to Mr. Blaine.
Paris, March 25, 1881. (Received April 7.)
Sir: I have the honor to inform you that I was, on Monday, the 21st day of the present month, admitted to a private audience with the President of the French Republic, and that I delivered to him the autograph letter of the President of the United States inviting the French Government and people to unite with the Government and people of the United States in a commemorative celebration of the surrender of Lord Cornwallis at Yorktown.[Page 406]
President Grévy received the letter very graciously, and said:
I receive with pleasure the invitation of which you are the bearer, and I thank the Government of the United States for having thought of extending it to us.
As in the great undertaking of securing American independence France, it is true, had some trouble, she will take her share of the joy which the celebration of the centennial of the achievement of that undertaking will bring.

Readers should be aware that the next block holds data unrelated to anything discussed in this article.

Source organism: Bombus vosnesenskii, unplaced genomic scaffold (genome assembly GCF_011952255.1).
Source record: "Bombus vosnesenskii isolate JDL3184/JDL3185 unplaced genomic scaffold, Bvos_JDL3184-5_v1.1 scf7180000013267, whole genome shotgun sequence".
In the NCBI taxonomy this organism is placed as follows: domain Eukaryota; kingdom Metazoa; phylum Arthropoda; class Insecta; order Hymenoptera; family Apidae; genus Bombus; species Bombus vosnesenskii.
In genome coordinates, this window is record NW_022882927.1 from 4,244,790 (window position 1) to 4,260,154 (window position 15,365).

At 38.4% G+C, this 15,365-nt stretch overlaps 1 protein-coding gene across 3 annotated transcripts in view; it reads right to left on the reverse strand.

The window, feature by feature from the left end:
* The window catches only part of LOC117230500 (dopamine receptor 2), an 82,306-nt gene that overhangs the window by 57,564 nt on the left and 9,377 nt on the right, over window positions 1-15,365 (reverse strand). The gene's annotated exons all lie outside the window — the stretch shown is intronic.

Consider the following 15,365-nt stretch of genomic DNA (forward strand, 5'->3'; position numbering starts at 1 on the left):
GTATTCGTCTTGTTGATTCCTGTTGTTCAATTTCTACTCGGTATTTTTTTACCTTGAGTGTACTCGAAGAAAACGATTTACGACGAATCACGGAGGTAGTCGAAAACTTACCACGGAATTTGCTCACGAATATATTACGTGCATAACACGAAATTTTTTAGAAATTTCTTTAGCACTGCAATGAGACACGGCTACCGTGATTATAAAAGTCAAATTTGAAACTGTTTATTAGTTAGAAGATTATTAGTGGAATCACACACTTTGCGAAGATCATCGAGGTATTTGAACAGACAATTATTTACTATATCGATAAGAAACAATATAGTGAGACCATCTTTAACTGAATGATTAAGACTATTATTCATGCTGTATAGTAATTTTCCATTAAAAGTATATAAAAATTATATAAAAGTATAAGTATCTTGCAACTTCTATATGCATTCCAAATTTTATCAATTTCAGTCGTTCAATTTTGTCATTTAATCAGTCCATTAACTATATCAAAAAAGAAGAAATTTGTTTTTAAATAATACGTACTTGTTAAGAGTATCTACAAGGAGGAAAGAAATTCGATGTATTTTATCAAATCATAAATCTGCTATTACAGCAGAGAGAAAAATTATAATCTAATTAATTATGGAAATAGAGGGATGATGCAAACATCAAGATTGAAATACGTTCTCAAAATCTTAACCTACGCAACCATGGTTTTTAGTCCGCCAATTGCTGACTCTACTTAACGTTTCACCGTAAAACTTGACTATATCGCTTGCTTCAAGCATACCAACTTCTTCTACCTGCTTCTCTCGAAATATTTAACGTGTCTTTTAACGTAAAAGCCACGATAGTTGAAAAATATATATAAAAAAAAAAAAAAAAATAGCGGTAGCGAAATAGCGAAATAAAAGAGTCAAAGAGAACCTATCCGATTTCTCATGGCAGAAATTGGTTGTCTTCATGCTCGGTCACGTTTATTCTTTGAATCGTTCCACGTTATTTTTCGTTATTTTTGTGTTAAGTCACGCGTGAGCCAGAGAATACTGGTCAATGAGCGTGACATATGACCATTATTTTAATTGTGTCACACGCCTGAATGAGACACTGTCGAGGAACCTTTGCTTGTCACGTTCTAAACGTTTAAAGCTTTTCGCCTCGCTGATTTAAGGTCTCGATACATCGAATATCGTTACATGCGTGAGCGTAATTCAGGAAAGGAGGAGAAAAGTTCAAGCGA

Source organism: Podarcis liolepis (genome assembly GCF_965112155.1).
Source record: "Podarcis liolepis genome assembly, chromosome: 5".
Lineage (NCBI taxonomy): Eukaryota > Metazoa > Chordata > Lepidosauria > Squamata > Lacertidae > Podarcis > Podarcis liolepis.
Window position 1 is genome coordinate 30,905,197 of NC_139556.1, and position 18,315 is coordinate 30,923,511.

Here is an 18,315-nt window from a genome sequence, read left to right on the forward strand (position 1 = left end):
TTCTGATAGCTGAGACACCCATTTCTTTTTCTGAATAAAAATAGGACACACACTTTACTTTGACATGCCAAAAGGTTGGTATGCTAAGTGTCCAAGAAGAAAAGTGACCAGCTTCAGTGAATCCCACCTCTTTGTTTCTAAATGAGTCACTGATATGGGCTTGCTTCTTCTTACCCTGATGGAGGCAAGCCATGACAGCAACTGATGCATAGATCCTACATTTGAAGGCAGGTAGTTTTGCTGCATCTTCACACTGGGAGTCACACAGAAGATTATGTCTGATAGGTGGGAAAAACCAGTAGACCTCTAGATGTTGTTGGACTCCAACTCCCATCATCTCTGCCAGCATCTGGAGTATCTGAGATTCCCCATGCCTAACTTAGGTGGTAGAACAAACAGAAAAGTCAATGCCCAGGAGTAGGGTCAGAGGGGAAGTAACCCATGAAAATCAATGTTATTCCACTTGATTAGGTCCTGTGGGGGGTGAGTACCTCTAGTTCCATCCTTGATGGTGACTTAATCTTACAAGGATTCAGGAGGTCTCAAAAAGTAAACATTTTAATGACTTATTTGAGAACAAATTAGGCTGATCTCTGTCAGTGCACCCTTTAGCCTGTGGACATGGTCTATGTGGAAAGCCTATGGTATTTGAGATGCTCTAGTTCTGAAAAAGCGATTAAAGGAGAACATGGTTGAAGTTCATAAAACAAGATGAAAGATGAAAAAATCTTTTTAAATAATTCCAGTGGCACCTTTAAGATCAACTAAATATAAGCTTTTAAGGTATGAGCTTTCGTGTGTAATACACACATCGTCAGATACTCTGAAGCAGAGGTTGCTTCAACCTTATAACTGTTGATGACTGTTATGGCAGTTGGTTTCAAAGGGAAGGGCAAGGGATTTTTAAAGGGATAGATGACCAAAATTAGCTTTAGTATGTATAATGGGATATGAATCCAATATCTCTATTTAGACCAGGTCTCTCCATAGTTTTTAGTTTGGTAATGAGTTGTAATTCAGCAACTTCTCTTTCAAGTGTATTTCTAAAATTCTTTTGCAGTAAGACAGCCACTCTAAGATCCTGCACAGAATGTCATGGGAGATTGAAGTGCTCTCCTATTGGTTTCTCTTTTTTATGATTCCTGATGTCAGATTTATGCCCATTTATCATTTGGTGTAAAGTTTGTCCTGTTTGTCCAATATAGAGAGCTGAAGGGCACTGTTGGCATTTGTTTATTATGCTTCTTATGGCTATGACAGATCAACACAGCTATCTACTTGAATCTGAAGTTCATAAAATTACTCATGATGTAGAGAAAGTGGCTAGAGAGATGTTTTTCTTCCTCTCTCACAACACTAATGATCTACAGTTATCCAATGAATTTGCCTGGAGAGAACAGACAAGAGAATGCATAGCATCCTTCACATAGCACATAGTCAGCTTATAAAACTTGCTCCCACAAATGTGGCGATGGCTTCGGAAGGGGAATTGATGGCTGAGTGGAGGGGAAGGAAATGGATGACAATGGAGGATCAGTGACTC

During the hundred years which have elapsed since the heroic feat which the contemplated centennial will commemorate the United States have developed themselves marvelously. France has been the sympathetic witness of that prosperity, and her government will be happy to accept the invitation extended to it and the nation.
The interview was altogether informal, and my part in it was very brief and simple, as seemed to me befitting the occasion.
The President was very cordial, and was evidently very much pleased with the invitation.
I also sent to Mr. Oscar de Lafayette, with a brief note of transmittal, the invitation for him and other members of the Lafayette family. He is very ill at the present time, and sent me word by a member of his family that he would transmit to me, as soon as possible, a formal acknowledgment of the exceedingly kind, thoughtful, and polite invitation of my government.
I have, &c.,